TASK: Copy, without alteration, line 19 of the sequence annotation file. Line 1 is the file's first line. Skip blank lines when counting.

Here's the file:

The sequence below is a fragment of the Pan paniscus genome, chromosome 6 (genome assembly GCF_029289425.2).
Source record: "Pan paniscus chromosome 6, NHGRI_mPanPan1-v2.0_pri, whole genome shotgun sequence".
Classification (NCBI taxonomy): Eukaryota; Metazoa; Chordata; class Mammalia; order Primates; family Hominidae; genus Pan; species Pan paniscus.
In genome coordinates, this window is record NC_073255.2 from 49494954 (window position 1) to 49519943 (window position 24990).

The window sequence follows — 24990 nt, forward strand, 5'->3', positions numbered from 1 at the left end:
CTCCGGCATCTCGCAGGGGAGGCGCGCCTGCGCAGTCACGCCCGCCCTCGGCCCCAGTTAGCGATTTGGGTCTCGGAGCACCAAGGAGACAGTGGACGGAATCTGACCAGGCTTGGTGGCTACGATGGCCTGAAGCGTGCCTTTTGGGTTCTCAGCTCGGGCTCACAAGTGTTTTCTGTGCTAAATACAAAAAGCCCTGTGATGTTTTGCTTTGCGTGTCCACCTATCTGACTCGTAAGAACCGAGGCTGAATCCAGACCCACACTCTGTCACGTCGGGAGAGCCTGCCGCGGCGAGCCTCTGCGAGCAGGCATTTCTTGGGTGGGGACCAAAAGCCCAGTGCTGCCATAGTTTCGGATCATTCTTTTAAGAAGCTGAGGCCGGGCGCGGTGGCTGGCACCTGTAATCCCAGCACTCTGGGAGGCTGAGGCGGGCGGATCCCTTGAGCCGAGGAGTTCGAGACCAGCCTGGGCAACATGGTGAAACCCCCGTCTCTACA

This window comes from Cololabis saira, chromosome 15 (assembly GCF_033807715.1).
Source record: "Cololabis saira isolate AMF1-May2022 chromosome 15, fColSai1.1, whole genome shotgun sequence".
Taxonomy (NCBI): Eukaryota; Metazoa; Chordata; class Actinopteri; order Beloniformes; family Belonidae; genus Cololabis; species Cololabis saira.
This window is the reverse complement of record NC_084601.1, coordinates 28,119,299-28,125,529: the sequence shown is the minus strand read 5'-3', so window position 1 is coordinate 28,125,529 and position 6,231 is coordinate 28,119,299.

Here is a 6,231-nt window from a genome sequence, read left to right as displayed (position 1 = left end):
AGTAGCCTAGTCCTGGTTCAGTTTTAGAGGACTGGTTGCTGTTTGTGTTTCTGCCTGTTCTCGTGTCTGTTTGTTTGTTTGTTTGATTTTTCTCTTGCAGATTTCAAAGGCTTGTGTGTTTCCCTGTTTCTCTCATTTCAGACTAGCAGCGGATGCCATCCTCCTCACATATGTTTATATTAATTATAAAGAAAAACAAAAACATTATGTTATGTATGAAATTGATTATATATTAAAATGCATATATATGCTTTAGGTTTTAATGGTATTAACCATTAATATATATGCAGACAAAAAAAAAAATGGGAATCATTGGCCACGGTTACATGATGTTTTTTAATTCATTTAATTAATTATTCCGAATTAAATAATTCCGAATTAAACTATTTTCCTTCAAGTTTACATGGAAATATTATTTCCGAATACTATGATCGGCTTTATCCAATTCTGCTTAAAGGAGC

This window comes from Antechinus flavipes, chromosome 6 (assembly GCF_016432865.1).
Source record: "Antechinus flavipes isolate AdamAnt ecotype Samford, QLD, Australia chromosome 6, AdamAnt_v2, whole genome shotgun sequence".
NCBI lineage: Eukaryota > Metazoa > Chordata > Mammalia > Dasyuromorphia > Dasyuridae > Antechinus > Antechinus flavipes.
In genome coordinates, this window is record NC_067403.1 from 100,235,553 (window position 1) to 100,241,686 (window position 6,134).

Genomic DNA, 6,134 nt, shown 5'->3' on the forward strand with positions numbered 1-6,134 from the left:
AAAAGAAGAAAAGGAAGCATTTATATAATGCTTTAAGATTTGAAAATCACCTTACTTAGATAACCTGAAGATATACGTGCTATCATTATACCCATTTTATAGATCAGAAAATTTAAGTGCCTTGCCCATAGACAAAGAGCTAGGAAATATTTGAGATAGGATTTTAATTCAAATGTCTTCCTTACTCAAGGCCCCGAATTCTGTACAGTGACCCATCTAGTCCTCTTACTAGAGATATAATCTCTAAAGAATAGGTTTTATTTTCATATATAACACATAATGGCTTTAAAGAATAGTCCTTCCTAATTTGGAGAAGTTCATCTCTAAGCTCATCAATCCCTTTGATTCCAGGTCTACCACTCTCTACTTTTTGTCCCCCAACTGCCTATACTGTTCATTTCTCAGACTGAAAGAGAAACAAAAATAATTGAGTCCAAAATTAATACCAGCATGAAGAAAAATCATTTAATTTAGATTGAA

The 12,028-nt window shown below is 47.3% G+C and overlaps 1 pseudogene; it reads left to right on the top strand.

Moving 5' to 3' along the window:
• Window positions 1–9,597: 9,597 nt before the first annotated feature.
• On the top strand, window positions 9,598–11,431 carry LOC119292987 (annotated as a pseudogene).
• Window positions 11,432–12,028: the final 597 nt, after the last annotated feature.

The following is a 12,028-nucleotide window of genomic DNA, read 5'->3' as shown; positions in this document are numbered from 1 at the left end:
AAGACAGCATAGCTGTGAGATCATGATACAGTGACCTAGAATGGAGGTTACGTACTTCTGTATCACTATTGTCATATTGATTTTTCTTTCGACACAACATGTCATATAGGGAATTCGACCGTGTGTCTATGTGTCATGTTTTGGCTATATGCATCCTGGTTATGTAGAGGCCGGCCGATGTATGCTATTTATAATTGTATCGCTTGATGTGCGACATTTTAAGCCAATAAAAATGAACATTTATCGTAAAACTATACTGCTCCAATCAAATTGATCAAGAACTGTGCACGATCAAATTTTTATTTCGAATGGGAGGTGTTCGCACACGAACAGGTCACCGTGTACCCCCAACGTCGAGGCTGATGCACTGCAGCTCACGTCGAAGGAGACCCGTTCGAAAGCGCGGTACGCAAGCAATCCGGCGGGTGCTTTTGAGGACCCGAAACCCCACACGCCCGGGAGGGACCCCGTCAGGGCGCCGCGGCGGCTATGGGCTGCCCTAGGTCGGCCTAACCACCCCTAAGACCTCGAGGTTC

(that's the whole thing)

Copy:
The 12,028-nt window shown below is 47.3% G+C and overlaps 1 pseudogene; it reads left to right on the top strand.